Posted August 6, 2013
Americans love their pets, with at least one in three people owning one dog or cat. Last year pet owners invested more than $53 billion to care for their canines and felines, reports the American Pet Products Association. The cost to feed, medicate, board and groom pets has more than doubled in the past 20 years, causing many owners to wonder whether they should consider pet insurance.
According to the North American Pet Health Insurance Association, there are three types of pet insurance policies offered by several insurance companies, with the deductible chosen reflected in the premium cost:
- Accident only – premiums cost about $10 to $20 monthly for dogs, less for cats
- Accidents and illnesses (major medical plan) – premiums average $30 to $40 monthly
- Wellness (vaccinations and checkups), accidents and illnesses – on average premiums range from $60 to $75 each month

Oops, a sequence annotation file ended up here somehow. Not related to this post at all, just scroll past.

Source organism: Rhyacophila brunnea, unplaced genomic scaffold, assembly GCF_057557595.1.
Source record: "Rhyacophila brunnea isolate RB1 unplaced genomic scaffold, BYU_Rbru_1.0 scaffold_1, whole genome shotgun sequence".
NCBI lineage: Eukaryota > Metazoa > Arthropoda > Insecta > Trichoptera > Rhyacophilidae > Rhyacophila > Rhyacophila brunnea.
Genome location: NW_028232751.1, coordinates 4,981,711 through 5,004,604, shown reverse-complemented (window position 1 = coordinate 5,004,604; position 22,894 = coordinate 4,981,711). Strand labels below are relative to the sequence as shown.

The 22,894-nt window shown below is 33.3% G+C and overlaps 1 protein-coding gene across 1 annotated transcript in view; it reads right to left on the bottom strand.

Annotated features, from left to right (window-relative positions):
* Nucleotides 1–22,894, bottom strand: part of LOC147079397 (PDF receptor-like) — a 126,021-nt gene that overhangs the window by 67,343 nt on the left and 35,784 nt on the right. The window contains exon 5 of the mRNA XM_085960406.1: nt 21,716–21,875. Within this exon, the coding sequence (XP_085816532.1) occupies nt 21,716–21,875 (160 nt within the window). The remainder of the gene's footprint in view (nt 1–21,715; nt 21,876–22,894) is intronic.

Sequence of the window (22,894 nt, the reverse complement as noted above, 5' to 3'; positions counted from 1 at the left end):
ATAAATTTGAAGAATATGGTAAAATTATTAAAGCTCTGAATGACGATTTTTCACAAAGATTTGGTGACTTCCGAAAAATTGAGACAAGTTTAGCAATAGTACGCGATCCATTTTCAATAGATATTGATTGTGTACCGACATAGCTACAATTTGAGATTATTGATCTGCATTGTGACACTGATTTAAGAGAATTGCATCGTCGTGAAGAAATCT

Many insurance policies pay 80 percent of the veterinarian bills once the deductible is satisfied.
While pet insurance may seem like a good investment, experts recommend reviewing the cost of insurance over the life of the pet. For example, if the premium for one pet were $30 monthly, the annual cost would be $360. If the pet lives at least 10 years, the owner would pay at least $3,600 for insurance. Then add in out-of-pocket costs for deductibles and the copay percentage, and the total investment may be more than expected.
With the growth in pet ownership, many employers are offering pet insurance plans for employees as a value-added benefit. According to Bloomberg Business Week, one-third of Fortune 500 companies now include pet insurance options in employee benefit packages.
To learn more about the benefits and costs of pet insurance, review these articles: